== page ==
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Daily News Blog

Archive for the 'Corporations' Category


16
Jun

France Calls for Ban on Sale of Monsanto Herbicide Roundup in Nurseries

(Beyond Pesticides, June 16, 2015) France’s Ecology Minister Segolene Royal announced Sunday a  call to  stop  the sale of the popular Monsanto herbicide Roundup (glyphosate) from garden centers. The announcement comes just a couple of  months after the active ingredient, glyphosate, was classified in March as “probably carcinogenic to humans” by the United Nation’s International Agency for Research on Cancer (IARC). “France must be on the offensive with regards to the banning of pesticides,” Royal said on French television. “I have asked garden centers to stop putting Monsanto’s Roundup on sale” in self-service aisles, she added. The announcement comes after a request by French consumer association CLCV (Consumption, Housing and Environment – Consommation, Logement et Cadre de vie)  to French and European officials to stop selling glyphosate-based products to amateur gardeners. Royal also announced last week that from January 2018 onwards, phytosanitary products —used to control plant diseases— would only be available to amateur gardeners “through an intermediary or a certified vendor.” Glyphosate is touted as a “low toxicity” chemical and “safer” than other chemicals by EPA and industry and is widely used in food production and on lawns, gardens, parks, and children’s playing fields. However, IARC’s new classification of […]

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27
May

Local Hardware Stores Continue to Out-Pace National Retailers in Providing Neonicotinoid Alternatives

(Beyond Pesticides, May 27, 2015) As summer approaches, local stores continue to set the pace for protecting pollinator populations from the harms of neonicotinoid pesticide use. In southern Maine, Kittery Ace Hardware joins Eldredge Lumber and Hardware in its efforts to actively seek alternatives to  pesticides that contain  neonicotinoids and other toxic pesticides by consciously stocking their shelves with organic compatible products as opposed to lawn and garden products that contain toxic chemicals. This shift by local stores like Eldredge and Kittery highlights the role retailers can play in responding to community concerns over dangerous pesticide use, and indicates their desire to be part of the solution when it comes to protecting pollinators. Local stores’ increasing  attention to local concerns over a common problem is  juxtaposed with  big box hardware stores’ response to neonicotinoid concerns that respond to public pressure with vague language, drawn out or nonexistent timelines, and failure to take a stance on overwhelming scientific evidence that neonicotinoids cause harm to pollinator populations. As more national retailers respond to public pressure to ban neonicotinoid-containing products, it becomes clear that local, small-scale efforts to stock shelves with alternative products offer a better and more concrete approach to stopping neonicotinoid […]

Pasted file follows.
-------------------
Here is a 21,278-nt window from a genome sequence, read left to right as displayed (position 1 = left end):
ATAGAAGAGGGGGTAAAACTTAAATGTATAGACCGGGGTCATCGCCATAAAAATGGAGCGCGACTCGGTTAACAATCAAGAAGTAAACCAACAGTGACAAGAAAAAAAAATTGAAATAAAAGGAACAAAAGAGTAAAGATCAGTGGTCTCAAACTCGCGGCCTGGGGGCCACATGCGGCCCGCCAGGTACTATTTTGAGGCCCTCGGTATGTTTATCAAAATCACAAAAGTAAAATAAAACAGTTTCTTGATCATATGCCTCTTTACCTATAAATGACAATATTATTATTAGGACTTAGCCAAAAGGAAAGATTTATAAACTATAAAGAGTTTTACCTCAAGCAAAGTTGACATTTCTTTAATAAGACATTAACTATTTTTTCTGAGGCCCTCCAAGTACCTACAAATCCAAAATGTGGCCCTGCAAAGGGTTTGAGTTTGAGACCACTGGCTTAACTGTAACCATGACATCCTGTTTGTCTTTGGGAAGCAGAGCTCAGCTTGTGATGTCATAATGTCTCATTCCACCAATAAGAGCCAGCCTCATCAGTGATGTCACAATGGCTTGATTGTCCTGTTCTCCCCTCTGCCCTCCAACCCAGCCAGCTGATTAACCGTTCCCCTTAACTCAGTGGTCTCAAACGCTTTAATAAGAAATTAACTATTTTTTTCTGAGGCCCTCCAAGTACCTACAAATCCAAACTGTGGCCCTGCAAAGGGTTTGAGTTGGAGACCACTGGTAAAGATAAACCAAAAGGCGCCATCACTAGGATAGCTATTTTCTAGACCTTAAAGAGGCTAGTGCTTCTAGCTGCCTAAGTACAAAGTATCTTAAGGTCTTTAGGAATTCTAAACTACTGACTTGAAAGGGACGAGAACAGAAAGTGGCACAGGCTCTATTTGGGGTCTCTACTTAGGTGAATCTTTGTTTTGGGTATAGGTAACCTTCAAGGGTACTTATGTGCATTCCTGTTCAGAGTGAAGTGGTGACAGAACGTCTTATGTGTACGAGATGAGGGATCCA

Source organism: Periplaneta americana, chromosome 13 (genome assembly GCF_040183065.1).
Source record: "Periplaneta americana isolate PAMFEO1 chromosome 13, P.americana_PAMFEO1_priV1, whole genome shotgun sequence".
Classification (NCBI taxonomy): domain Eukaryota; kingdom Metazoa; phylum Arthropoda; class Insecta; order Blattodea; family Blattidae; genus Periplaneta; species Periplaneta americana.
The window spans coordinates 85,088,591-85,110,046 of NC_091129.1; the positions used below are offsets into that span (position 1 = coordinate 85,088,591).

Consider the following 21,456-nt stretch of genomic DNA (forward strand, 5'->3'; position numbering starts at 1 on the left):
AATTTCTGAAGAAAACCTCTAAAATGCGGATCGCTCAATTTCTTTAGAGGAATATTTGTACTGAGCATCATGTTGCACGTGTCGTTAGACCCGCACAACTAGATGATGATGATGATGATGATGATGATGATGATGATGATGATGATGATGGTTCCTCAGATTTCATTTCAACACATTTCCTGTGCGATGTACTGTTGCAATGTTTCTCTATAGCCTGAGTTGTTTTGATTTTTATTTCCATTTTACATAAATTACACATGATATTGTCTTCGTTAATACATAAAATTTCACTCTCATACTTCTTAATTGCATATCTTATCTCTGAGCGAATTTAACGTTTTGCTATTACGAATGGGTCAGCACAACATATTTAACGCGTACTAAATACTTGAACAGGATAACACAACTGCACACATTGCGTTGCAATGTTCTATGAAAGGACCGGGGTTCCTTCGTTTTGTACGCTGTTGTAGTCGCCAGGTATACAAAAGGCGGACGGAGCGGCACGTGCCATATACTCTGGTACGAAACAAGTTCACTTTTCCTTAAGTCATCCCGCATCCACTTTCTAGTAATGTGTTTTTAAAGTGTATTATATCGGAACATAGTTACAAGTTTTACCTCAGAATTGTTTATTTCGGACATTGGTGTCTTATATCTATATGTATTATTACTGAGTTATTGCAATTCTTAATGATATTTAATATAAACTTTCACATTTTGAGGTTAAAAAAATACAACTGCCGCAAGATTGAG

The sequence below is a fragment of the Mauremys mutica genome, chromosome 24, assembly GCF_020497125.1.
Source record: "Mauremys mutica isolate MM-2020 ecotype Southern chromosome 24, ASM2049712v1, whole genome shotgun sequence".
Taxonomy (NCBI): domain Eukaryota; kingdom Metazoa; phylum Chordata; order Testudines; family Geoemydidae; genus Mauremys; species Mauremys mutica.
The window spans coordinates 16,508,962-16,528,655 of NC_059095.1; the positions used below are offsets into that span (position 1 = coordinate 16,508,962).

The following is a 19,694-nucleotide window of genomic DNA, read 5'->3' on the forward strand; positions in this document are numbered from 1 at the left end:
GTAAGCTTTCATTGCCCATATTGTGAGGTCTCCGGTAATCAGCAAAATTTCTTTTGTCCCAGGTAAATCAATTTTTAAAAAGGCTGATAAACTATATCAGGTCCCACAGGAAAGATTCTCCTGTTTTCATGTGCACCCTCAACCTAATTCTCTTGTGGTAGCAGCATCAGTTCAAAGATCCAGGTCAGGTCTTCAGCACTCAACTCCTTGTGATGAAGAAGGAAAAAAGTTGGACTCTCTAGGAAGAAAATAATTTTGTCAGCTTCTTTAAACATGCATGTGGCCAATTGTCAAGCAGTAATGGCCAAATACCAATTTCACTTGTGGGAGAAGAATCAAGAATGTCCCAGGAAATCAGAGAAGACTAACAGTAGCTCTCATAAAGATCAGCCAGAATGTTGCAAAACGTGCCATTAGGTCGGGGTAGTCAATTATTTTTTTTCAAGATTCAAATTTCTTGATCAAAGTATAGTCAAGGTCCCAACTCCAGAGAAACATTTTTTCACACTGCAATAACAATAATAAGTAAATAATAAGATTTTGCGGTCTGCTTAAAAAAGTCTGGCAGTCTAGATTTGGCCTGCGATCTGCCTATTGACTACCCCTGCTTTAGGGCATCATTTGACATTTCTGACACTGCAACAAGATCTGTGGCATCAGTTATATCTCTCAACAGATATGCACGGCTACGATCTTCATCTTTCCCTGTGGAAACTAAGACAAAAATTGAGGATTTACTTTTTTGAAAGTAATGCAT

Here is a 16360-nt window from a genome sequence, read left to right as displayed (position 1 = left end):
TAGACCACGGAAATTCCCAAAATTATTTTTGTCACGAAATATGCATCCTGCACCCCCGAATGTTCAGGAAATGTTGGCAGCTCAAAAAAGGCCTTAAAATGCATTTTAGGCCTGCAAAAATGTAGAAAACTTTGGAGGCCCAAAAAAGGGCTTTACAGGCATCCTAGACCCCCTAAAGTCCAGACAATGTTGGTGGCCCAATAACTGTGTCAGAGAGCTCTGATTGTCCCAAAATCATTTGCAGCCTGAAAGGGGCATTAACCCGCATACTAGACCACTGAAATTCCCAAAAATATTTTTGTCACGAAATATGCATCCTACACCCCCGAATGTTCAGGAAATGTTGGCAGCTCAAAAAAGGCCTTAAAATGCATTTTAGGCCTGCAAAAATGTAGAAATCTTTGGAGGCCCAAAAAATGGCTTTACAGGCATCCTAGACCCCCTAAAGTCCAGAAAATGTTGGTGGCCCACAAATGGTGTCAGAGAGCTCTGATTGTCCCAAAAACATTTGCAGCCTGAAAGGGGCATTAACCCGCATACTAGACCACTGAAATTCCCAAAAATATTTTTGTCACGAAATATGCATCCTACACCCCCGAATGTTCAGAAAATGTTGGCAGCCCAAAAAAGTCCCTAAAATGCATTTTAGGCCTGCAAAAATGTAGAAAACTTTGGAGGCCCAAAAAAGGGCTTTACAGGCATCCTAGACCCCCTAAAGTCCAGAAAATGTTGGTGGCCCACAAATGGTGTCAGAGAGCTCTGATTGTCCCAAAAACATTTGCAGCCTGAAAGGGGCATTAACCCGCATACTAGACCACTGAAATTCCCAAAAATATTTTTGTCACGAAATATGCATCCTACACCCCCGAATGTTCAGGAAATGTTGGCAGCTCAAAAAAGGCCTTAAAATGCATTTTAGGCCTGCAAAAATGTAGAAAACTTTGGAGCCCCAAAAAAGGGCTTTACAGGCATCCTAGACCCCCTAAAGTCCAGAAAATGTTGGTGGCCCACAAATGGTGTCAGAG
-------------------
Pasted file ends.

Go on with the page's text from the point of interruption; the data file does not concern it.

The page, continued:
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14
May

With Second Highest Honey Bee Losses, Congressional Hearing Ignores Pesticide Effects

(Beyond Pesticides, May 14, 2015) For the first time on record, summer losses of managed honey bee colonies have exceeded winter losses, according to preliminary results of the annual survey released yesterday by the Bee Informed Partnership, the U.S. Department of Agriculture (USDA) and the Apiary Inspectors of America. This is the second highest annual loss recorded to date: beekeepers lost a total of 42.1 percent of the number of colonies managed over the last year (total annual loss, between April 2014 and April 2015), which is up from 34.2 percent for the previous year. On the same day that this survey was released, the  U.S.  House Agriculture Subcommittee on Horticulture, Biotechnology and Research held a hearing on pollinator health, but failed to advance policy solutions that would protect pollinators from the unnecessary use of pesticides. “What we’re seeing with this bee problem is just a loud signal that there’s some bad things happening with our agro-ecosystems,” Keith Delaplane, PhD at the University of Georgia and one of the co-authors of the study told Phys.Org. “We just happen to notice it with the honeybee because they are so easy to count.” About two-thirds of the beekeepers responding to the survey […]

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12
May

Kaua’i Activists Take Fight to Syngenta’s Swiss Headquarters, Residents Win Damages from DuPont Pioneer

(Beyond Pesticides, May 12, 2015) Last week Kaua’i County Councilmember Gary Hooser returned from agrichemical giant Syngenta’s shareholder meeting in Basel, Switzerland, where he addressed the company and its stakeholders on  the corporation’s lawsuit against the  small Hawaiian island of Kaua’i. The Councilmember indicates that, although the company is unlikely to meet his request to drop its lawsuit against Ordinance 960, which generally creates buffer zones prohibiting pesticide use around schools, hospitals, and parks, the trip overall was a success. “Our main purpose was one of education and information, to tell our story in the home city of Syngenta, and we were greeted with open arms and really managed to get the word out,” Mr. Hooser said to The Garden Isle on Monday. VIDEO: See Councilmember Hooser’s speech to Syngenta: Part 1 | Part 2 (Note: Credit and thanks to Kauai activist Fern Rosenstiel for filming this video despite attempts by Syngenta to suppress her ability to do so.) In a related matter, it  was announced earlier this week that  a federal court awarded over $500,000 to 15 Kaua’i residents who launched a  lawsuit (separate from the one above) against another agrichemical company on the island, DuPont Pioneer. Residents won […]